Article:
I guess what I’m suggesting is that an ebook readers at the moment don’t do enough to facilitate the needs of learners. The impact of the iPad might cause this to change. You are right that the lack of flash is a big inhibiter when considering the iPad itself for education.

  3. […] EBook Readers versus iPad for Education […]

  4. Hi Tom,
    I’ve been using an iPad since the first day they shipped and my appreciation of it just keeps growing.

    The iPad is so much more than an eBook.

    My favorite example of an elegant custom application is NPR. It is a delightful experience to browse illustrated headline+summary for news, arts&life and music. Share any story via Twitter, Facebook, or email. The audio for any individual story can be added to your playlist (one almost forgets NPR is radio, they have so much text and images). You can also browse the content of individual programs (All things considered, Morning Edition, Fresh Air, Talk of the Nation, and more), selecting individual stories for your playlist. Then listen to your own customized NPR news for the day.

    I am actually not writing this to promote NPR so much as to say that if I were to develop a custom iPad application for education, it too could be amazing and elegant, pulling in much of what we know about interactivity (social and individual). Functionality for education can improve even more when multitasking comes to the OS (as has been announced for iPhone 4).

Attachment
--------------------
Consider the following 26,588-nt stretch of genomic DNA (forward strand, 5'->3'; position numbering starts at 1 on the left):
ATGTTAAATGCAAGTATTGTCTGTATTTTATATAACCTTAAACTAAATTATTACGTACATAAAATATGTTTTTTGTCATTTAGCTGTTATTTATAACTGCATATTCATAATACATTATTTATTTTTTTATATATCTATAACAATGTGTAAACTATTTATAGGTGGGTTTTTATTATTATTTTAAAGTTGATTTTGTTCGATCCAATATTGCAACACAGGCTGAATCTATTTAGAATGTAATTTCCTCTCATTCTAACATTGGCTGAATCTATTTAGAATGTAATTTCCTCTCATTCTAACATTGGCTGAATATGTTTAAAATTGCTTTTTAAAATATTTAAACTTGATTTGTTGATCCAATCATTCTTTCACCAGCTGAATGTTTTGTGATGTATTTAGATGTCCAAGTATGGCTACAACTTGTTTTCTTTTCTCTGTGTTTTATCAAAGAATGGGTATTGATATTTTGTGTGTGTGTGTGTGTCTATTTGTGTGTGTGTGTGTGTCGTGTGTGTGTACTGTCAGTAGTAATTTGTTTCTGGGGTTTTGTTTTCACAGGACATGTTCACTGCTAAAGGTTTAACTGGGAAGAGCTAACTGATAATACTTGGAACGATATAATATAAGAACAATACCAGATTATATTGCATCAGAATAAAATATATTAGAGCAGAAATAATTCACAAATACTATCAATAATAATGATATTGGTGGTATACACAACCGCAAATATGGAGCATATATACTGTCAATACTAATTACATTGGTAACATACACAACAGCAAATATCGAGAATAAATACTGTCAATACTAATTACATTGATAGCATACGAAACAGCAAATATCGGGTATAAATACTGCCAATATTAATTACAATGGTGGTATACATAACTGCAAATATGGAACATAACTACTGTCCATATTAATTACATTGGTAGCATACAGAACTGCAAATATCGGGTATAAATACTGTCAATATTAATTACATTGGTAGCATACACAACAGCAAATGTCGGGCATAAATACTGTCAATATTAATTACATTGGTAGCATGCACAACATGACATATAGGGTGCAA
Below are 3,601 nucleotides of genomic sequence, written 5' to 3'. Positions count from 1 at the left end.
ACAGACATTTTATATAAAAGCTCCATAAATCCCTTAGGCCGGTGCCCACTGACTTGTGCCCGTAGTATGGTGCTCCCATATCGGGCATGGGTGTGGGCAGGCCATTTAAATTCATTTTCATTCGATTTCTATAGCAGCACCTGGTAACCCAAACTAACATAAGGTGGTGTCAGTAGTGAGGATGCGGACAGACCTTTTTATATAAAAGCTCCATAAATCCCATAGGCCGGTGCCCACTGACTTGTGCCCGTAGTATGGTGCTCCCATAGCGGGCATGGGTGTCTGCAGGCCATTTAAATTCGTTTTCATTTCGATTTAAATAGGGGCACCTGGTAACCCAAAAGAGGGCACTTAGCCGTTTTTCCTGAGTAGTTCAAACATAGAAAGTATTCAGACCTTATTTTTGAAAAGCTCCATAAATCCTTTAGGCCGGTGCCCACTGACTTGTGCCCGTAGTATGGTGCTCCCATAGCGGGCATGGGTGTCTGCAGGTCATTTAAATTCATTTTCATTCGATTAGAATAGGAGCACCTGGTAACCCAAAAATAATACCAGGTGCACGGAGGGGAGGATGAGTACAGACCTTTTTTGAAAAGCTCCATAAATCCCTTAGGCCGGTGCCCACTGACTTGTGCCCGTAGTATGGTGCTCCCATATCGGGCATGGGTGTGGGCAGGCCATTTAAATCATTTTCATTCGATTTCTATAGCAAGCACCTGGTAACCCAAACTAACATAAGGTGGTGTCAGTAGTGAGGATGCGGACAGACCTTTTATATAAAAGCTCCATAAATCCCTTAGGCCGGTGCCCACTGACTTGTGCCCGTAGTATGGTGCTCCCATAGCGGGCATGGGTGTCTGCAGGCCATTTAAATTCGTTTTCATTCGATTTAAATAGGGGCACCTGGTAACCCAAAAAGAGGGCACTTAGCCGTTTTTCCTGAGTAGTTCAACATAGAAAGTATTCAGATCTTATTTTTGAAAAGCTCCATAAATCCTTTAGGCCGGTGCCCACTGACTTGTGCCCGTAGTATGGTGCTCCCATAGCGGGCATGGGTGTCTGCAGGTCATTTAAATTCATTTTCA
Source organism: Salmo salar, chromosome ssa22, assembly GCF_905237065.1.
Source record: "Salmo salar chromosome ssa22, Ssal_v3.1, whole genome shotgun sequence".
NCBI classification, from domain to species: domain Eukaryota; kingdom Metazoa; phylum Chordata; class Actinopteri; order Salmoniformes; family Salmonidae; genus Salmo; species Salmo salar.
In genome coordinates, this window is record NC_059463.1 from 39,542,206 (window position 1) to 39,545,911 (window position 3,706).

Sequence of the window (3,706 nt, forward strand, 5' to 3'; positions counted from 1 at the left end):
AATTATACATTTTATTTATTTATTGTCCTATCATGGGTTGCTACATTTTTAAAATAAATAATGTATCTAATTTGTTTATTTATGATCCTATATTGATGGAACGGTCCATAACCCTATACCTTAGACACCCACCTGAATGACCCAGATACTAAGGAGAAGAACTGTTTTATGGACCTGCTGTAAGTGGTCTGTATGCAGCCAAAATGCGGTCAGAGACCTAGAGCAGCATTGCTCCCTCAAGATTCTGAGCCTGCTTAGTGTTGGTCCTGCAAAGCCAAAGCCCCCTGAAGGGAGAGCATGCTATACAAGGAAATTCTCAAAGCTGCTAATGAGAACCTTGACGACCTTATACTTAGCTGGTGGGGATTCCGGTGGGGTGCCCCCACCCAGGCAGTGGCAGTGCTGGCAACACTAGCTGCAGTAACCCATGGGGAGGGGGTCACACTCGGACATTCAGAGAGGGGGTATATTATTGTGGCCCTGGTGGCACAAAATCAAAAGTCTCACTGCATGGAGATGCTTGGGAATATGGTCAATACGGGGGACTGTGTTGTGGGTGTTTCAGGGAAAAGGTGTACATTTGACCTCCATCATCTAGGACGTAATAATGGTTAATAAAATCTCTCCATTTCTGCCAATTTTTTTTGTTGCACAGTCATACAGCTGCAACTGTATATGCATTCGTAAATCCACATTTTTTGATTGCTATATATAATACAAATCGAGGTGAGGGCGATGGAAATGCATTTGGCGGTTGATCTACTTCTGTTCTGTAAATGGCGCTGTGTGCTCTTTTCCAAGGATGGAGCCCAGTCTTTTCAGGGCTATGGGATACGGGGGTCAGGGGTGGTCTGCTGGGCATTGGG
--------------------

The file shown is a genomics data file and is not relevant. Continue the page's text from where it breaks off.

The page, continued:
Another example iPad ap with cool implications for education is Soundpaper. You can record audio of a seminar (or class) while taking notes. The audio syncs with the notes. Click on a word in your notes, and the audio playback jumps to that spot.

    Kindle is just one ap in my iPad. eBook functionality needs to expand to incorporate myriad functions far beyond reading a book and taking notes. And then it will be integral to education.

    As always, I wish all of my students had an iPad (well, iPad 2.0). If they did, I could justify designing my courses for iPad. Sadly, this is not at all the case, and instructors need to teach to the technologies of their students.

    However, I don’t mean to diss your work on eBooks. I think when note taking gets better (a lot better) including getting those notes outside of the book and even social note taking, there will be an ever growing reliance on eBooks for education. As an instructor, I would like to be able to annotate the textbook so that my students read the book AND my comments, and then add their own.